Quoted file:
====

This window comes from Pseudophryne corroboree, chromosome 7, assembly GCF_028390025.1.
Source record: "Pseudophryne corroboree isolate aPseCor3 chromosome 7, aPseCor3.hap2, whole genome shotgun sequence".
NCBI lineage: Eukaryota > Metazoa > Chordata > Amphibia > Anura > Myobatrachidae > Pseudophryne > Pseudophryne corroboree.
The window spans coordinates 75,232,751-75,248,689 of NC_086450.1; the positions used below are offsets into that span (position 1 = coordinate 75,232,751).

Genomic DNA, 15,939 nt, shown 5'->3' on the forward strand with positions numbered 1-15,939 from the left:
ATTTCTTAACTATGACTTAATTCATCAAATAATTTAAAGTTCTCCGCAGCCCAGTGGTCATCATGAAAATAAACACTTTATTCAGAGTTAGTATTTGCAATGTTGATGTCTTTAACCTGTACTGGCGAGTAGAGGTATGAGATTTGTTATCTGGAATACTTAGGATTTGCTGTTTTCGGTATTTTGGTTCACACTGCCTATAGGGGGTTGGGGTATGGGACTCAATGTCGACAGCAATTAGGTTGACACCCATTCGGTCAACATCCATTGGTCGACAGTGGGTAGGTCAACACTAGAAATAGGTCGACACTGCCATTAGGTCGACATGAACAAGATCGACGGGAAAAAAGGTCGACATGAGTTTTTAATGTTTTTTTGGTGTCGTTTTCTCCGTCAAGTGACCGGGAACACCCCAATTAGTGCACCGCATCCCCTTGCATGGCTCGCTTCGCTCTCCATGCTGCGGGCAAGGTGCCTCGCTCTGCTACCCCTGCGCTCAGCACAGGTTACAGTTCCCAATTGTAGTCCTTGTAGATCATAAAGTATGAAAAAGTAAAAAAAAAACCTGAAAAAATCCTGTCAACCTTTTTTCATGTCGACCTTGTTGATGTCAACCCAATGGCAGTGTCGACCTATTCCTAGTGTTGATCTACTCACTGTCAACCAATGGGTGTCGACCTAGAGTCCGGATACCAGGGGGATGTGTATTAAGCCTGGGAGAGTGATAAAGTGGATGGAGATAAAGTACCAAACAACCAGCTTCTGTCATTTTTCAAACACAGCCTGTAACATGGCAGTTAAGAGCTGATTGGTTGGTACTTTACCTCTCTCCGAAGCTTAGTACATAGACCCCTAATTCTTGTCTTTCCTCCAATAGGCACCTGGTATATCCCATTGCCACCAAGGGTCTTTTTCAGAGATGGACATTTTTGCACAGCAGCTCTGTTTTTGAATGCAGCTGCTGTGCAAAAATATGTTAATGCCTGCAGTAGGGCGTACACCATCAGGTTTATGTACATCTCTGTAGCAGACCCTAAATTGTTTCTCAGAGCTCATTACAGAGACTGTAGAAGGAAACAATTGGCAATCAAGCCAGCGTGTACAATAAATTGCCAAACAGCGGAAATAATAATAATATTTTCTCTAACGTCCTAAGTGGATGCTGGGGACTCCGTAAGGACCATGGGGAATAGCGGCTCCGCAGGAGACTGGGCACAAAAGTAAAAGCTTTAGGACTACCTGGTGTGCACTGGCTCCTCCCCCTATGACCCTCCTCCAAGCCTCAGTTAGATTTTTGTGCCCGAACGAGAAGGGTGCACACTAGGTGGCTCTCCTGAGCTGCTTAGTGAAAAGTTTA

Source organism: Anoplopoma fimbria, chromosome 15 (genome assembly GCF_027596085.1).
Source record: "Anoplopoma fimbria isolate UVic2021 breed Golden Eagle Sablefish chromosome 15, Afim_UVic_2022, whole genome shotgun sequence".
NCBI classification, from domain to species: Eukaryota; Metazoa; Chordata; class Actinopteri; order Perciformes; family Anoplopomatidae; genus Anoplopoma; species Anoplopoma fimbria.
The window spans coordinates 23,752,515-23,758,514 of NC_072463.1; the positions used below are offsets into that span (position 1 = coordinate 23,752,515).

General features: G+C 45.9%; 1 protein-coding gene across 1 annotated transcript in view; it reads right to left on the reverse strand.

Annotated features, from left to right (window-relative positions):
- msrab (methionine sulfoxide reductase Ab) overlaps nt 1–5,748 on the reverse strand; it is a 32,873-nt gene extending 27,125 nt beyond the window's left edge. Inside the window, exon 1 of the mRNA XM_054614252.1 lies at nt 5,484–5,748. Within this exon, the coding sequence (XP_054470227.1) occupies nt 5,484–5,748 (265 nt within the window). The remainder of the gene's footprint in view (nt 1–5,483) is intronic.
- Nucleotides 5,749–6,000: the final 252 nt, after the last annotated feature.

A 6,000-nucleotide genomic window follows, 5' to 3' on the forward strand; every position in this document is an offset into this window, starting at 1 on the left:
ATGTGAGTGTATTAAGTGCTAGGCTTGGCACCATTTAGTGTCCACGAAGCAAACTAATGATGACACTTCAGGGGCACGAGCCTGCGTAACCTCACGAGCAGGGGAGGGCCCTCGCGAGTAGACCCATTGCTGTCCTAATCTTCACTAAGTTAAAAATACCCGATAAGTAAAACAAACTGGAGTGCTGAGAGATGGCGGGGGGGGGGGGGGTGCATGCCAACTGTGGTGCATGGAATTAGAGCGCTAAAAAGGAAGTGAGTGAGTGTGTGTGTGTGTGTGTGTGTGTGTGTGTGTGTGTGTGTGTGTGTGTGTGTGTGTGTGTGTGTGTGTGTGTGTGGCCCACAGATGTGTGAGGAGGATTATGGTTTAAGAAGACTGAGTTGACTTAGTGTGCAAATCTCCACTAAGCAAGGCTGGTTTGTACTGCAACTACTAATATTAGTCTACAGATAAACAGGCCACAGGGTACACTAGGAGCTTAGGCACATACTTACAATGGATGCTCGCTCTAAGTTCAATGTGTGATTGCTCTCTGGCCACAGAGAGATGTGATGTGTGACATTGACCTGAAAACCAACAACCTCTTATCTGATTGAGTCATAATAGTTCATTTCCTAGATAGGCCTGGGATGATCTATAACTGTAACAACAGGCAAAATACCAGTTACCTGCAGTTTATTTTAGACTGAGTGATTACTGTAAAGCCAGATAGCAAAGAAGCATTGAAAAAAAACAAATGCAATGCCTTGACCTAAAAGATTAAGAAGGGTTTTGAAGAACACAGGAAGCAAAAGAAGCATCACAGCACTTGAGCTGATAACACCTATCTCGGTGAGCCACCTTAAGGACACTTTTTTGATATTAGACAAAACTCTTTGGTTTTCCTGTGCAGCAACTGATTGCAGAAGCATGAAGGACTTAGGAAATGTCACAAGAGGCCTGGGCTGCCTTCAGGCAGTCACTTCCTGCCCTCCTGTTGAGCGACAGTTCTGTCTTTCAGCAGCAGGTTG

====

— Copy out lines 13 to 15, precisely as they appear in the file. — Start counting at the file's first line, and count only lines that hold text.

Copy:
- msrab (methionine sulfoxide reductase Ab) overlaps nt 1–5,748 on the reverse strand; it is a 32,873-nt gene extending 27,125 nt beyond the window's left edge. Inside the window, exon 1 of the mRNA XM_054614252.1 lies at nt 5,484–5,748. Within this exon, the coding sequence (XP_054470227.1) occupies nt 5,484–5,748 (265 nt within the window). The remainder of the gene's footprint in view (nt 1–5,483) is intronic.
- Nucleotides 5,749–6,000: the final 252 nt, after the last annotated feature.

A 6,000-nucleotide genomic window follows, 5' to 3' on the forward strand; every position in this document is an offset into this window, starting at 1 on the left: